Subject(s)
Acute Lung Injury/drug therapy , Anti-Inflammatory Agents/therapeutic use , COVID-19/complications , COVID-19/drug therapy , Heparin/therapeutic use , Respiratory Insufficiency/drug therapy , Acute Lung Injury/etiology , Adult , Aged , Aged, 80 and over , Double-Blind Method , Female , Humans , Male , Middle Aged , Respiratory Insufficiency/etiology , SARS-CoV-2/drug effects , Treatment Outcome
17.
Int J Infect Dis ; 102: 196-202, 2021 Jan.
Article in English | MEDLINE | ID: covidwho-1059376

ABSTRACT

A novel coronavirus (severe acute respiratory syndrome coronavirus 2, SARS-CoV-2) has been confirmed as having the capacity to transmit from humans to humans, causing acute respiratory distress syndrome (ARDS) and acute lung injury. Angiotensin converting enzyme-2 (ACE2) is known to be expressed on type II pneumocytes. As a counter-regulatory arm of the renin-angiotensin system (RAS), ACE2 plays critical roles in the pathogenesis of ARDS and acute lung injury. The affinity of the spike protein receptor binding domain (RBD) of SARS-CoV-2 for human ACE2 (hACE2) largely determines the degree of clinical symptoms after infection by SARS-CoV-2. Previous studies have shown that regulating the ACE2/RAS system is effective in the treatment of severe acute respiratory syndrome coronavirus (SARS-CoV)-induced ARDS and acute lung injury. Since ACE2 is the host cell receptor for both SARS-CoV-2 and SARS-CoV, regulating the ACE2/RAS system may alleviate ARDS and acute lung injury caused by SARS-CoV-2 as well as SARS-CoV. Vitamin D was found to affect ACE2, the target of SARS-CoV-2; therefore, we propose that vitamin D might alleviate ARDS and acute lung injury induced by SARS-CoV-2 by modulating ACE2.


Subject(s)
Acute Lung Injury/etiology , COVID-19/complications , SARS-CoV-2 , Vitamin D/therapeutic use , Acute Lung Injury/drug therapy , Angiotensin-Converting Enzyme 2/physiology , Humans , Renin-Angiotensin System/physiology , Respiratory Distress Syndrome/etiology
18.
Pediatrics ; 147(1)2021 01.
Article in English | MEDLINE | ID: covidwho-1059364

ABSTRACT

A 16-year-old white boy with a history of chronic lung disease of prematurity, cough-variant asthma, and incidental lung nodules presented to the emergency center in spring 2020 with acute onset dry cough, shortness of breath, and fever. An initial history, gathered from his mother because of the patient's respiratory distress, revealed no recent travel. However, his mother is a health care worker at a hospital, and sick contacts included ongoing contact with a friend with cold-like symptoms. He had a variety of animals at home, including a dog, cats, fish, rodents, and reptiles. He had a history of vaping tobacco products >6 months ago. Fever and respiratory symptoms were associated with fatigue, chest tightness, abdominal pain, and myalgias. On examination, he was ill appearing and had tachycardia, tachypnea, borderline hypoxia with an oxygen saturation of 91% on room air, diminished breath sounds at the lung bases, and unremarkable abdominal examination results. A chest radiograph was consistent with the lung examination, revealing bilateral lower lobe hazy infiltrates. He showed initial improvement for 48 hours with antibiotics, intravenous fluid resuscitation, oxygen via nasal cannula, albuterol, and prednisone. Subsequently, he worsened with persistent high fever, increasing respiratory distress with pulmonary findings, and severe persistent epigastric pain, which added a layer of diagnostic complexity. As this patient's clinical course evolved and further history became available, pulmonary medicine and infectious diseases services were consulted to guide diagnostic evaluation and treatment of this patient early in the era of coronavirus disease 2019.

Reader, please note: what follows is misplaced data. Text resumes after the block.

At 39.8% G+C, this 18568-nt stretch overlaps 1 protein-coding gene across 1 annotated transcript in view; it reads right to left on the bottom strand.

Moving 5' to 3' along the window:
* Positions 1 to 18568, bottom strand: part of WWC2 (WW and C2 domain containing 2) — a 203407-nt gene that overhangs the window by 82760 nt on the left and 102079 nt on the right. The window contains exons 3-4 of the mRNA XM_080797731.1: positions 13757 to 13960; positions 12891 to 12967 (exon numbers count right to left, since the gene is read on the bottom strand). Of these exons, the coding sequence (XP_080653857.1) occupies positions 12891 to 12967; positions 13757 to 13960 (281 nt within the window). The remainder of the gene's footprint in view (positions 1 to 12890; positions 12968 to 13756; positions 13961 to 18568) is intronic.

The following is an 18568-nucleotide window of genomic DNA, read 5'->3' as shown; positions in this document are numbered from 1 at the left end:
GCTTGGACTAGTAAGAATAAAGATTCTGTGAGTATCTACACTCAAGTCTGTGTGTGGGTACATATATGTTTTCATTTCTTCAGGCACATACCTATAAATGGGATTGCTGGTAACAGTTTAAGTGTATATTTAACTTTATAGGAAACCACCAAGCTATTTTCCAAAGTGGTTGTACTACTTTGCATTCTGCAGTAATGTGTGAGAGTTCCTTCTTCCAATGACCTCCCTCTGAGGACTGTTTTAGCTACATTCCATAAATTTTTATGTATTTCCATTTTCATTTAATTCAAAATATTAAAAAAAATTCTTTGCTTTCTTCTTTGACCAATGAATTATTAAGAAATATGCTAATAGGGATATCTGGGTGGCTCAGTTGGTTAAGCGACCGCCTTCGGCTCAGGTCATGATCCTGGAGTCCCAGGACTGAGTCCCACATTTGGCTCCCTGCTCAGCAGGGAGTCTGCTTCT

Subject(s)
Acute Lung Injury/diagnostic imaging , COVID-19 , Cough/diagnostic imaging , Fever/diagnostic imaging , Vaping/adverse effects , Acute Lung Injury/etiology , Adolescent , COVID-19/diagnostic imaging , COVID-19/genetics , Cough/etiology , Diagnosis, Differential , Fever/etiology , Humans , Male , Real-Time Polymerase Chain Reaction/methods , Vaping/pathology
19.
Front Immunol ; 11: 604944, 2020.
Article in English | MEDLINE | ID: covidwho-1058416

ABSTRACT

Hypoxia and inflammation often coincide in pathogenic conditions such as acute respiratory distress syndrome (ARDS) and chronic lung diseases, which are significant contributors to morbidity and mortality for the general population. For example, the recent global outbreak of Coronavirus disease 2019 (COVID-19) has placed viral infection-induced ARDS under the spotlight. Moreover, chronic lung disease ranks the third leading cause of death in the United States. Hypoxia signaling plays a diverse role in both acute and chronic lung inflammation, which could partially be explained by the divergent function of downstream target pathways such as adenosine signaling. Particularly, hypoxia signaling activates adenosine signaling to inhibit the inflammatory response in ARDS, while in chronic lung diseases, it promotes inflammation and tissue injury. In this review, we discuss the role of adenosine at the interphase of hypoxia and inflammation in ARDS and chronic lung diseases, as well as the current strategy for therapeutic targeting of the adenosine signaling pathway.


Subject(s)